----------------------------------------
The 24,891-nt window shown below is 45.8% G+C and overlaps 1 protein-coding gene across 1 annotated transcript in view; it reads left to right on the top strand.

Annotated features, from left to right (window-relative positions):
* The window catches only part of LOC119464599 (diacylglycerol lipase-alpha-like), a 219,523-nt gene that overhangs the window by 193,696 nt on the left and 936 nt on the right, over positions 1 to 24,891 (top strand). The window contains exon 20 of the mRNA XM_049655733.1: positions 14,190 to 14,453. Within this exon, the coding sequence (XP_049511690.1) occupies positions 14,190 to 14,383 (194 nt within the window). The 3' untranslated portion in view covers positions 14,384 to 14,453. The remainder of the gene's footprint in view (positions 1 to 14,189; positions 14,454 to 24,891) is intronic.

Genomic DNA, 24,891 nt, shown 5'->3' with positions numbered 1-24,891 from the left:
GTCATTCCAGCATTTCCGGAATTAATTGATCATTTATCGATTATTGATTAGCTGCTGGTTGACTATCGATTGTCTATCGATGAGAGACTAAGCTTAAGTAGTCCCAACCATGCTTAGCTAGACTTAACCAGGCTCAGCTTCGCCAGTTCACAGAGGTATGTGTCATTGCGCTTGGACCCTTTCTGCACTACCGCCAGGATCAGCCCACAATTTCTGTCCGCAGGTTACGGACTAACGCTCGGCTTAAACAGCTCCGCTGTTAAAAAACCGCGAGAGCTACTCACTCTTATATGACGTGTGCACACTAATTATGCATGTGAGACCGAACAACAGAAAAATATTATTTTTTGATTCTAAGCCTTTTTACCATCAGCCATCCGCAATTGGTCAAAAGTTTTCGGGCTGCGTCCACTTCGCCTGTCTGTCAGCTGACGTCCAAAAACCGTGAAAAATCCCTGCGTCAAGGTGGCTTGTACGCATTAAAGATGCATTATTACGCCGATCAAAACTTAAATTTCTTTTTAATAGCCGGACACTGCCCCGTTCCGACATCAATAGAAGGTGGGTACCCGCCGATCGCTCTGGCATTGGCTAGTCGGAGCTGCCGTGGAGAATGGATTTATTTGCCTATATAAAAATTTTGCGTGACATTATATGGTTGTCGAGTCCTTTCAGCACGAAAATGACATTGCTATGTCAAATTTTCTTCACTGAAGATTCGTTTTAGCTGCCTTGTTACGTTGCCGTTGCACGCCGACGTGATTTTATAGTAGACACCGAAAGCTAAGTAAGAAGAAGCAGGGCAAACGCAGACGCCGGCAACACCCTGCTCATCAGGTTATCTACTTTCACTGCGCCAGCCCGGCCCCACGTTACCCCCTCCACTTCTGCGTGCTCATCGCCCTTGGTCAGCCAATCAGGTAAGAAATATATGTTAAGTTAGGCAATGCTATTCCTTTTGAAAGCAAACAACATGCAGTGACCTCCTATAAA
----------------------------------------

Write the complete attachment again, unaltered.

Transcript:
The 24,891-nt window shown below is 45.8% G+C and overlaps 1 protein-coding gene across 1 annotated transcript in view; it reads left to right on the top strand.

Annotated features, from left to right (window-relative positions):
* The window catches only part of LOC119464599 (diacylglycerol lipase-alpha-like), a 219,523-nt gene that overhangs the window by 193,696 nt on the left and 936 nt on the right, over positions 1 to 24,891 (top strand). The window contains exon 20 of the mRNA XM_049655733.1: positions 14,190 to 14,453. Within this exon, the coding sequence (XP_049511690.1) occupies positions 14,190 to 14,383 (194 nt within the window). The 3' untranslated portion in view covers positions 14,384 to 14,453. The remainder of the gene's footprint in view (positions 1 to 14,189; positions 14,454 to 24,891) is intronic.

Genomic DNA, 24,891 nt, shown 5'->3' with positions numbered 1-24,891 from the left:
GTCATTCCAGCATTTCCGGAATTAATTGATCATTTATCGATTATTGATTAGCTGCTGGTTGACTATCGATTGTCTATCGATGAGAGACTAAGCTTAAGTAGTCCCAACCATGCTTAGCTAGACTTAACCAGGCTCAGCTTCGCCAGTTCACAGAGGTATGTGTCATTGCGCTTGGACCCTTTCTGCACTACCGCCAGGATCAGCCCACAATTTCTGTCCGCAGGTTACGGACTAACGCTCGGCTTAAACAGCTCCGCTGTTAAAAAACCGCGAGAGCTACTCACTCTTATATGACGTGTGCACACTAATTATGCATGTGAGACCGAACAACAGAAAAATATTATTTTTTGATTCTAAGCCTTTTTACCATCAGCCATCCGCAATTGGTCAAAAGTTTTCGGGCTGCGTCCACTTCGCCTGTCTGTCAGCTGACGTCCAAAAACCGTGAAAAATCCCTGCGTCAAGGTGGCTTGTACGCATTAAAGATGCATTATTACGCCGATCAAAACTTAAATTTCTTTTTAATAGCCGGACACTGCCCCGTTCCGACATCAATAGAAGGTGGGTACCCGCCGATCGCTCTGGCATTGGCTAGTCGGAGCTGCCGTGGAGAATGGATTTATTTGCCTATATAAAAATTTTGCGTGACATTATATGGTTGTCGAGTCCTTTCAGCACGAAAATGACATTGCTATGTCAAATTTTCTTCACTGAAGATTCGTTTTAGCTGCCTTGTTACGTTGCCGTTGCACGCCGACGTGATTTTATAGTAGACACCGAAAGCTAAGTAAGAAGAAGCAGGGCAAACGCAGACGCCGGCAACACCCTGCTCATCAGGTTATCTACTTTCACTGCGCCAGCCCGGCCCCACGTTACCCCCTCCACTTCTGCGTGCTCATCGCCCTTGGTCAGCCAATCAGGTAAGAAATATATGTTAAGTTAGGCAATGCTATTCCTTTTGAAAGCAAACAACATGCAGTGACCTCCTATAAA